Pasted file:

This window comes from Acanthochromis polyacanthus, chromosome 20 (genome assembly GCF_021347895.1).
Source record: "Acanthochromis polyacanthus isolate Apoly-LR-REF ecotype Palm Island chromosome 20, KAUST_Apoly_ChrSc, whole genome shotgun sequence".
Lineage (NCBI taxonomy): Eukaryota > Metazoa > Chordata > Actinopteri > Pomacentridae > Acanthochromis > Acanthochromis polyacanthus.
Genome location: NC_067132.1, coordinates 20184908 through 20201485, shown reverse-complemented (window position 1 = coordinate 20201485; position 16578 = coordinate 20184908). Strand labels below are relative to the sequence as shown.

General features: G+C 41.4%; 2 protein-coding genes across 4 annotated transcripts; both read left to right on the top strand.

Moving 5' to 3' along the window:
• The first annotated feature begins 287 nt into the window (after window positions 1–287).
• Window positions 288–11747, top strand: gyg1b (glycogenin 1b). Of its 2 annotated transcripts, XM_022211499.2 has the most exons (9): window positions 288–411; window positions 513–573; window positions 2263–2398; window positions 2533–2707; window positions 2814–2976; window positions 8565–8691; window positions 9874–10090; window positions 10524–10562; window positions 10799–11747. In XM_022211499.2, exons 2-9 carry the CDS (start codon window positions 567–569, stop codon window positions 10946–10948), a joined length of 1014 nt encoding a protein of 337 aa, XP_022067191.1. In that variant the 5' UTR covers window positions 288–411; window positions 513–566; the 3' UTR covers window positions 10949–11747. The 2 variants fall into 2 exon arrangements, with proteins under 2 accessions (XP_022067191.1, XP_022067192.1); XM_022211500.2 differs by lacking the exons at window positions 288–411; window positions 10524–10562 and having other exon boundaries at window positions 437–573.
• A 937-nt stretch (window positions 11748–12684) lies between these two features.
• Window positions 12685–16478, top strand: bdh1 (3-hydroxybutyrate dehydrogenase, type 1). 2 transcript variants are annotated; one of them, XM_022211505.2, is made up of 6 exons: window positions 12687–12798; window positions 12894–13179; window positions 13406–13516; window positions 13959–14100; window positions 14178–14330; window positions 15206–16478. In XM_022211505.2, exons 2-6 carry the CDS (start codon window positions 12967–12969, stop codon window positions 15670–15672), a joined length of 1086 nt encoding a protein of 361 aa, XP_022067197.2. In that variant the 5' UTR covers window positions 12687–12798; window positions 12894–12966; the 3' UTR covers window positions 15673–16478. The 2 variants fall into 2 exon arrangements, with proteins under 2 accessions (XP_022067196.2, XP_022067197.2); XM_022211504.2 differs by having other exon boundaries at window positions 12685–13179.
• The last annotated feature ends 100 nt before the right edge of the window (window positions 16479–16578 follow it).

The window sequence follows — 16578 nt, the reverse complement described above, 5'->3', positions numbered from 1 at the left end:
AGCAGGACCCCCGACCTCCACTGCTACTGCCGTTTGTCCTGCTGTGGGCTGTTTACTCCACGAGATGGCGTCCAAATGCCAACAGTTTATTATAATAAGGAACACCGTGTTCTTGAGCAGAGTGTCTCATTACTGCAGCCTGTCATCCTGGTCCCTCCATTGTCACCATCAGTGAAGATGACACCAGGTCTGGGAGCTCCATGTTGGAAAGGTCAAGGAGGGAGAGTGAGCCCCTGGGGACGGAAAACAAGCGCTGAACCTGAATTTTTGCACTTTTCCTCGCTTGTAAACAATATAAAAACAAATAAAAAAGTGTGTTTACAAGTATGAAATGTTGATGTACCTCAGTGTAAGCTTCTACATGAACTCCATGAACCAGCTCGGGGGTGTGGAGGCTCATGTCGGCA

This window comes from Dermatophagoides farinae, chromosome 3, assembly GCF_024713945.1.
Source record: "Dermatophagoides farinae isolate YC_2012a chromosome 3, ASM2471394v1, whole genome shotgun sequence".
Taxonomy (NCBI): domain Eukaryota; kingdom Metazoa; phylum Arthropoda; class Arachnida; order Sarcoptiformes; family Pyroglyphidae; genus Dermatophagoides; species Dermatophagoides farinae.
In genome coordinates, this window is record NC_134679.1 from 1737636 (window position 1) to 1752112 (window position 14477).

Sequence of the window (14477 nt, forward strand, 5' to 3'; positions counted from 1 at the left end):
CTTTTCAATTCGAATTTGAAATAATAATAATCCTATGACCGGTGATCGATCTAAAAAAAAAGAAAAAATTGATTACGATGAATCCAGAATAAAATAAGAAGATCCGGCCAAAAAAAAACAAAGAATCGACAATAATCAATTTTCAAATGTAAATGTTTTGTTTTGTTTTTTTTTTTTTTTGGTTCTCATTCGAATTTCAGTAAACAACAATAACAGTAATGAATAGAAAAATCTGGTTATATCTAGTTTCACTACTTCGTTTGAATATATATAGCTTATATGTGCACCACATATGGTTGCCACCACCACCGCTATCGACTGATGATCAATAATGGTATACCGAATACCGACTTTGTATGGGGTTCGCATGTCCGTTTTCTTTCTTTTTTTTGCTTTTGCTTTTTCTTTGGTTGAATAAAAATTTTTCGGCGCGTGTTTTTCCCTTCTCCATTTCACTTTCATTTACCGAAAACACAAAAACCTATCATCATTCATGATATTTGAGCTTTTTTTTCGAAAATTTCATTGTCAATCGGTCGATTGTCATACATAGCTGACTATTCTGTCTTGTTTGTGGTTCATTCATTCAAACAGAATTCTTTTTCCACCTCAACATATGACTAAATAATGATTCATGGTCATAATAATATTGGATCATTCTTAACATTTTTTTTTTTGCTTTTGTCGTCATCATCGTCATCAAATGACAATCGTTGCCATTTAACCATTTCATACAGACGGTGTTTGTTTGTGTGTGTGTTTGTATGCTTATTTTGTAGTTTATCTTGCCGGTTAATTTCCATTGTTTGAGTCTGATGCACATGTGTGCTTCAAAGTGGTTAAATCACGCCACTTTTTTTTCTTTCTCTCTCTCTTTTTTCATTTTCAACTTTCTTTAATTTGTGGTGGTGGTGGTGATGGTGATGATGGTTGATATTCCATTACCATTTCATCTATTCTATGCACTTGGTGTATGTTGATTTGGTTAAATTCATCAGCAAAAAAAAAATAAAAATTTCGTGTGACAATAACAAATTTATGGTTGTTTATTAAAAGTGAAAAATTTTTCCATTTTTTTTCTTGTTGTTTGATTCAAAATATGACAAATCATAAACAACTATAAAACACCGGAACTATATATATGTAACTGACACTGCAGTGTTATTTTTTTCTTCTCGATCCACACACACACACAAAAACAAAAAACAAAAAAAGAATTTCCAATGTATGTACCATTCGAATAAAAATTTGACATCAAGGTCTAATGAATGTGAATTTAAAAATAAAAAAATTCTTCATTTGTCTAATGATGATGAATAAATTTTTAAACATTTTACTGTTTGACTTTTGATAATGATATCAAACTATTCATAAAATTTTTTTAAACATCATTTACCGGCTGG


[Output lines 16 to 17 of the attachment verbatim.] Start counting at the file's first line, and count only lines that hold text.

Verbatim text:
Taxonomy (NCBI): domain Eukaryota; kingdom Metazoa; phylum Arthropoda; class Arachnida; order Sarcoptiformes; family Pyroglyphidae; genus Dermatophagoides; species Dermatophagoides farinae.
In genome coordinates, this window is record NC_134679.1 from 1737636 (window position 1) to 1752112 (window position 14477).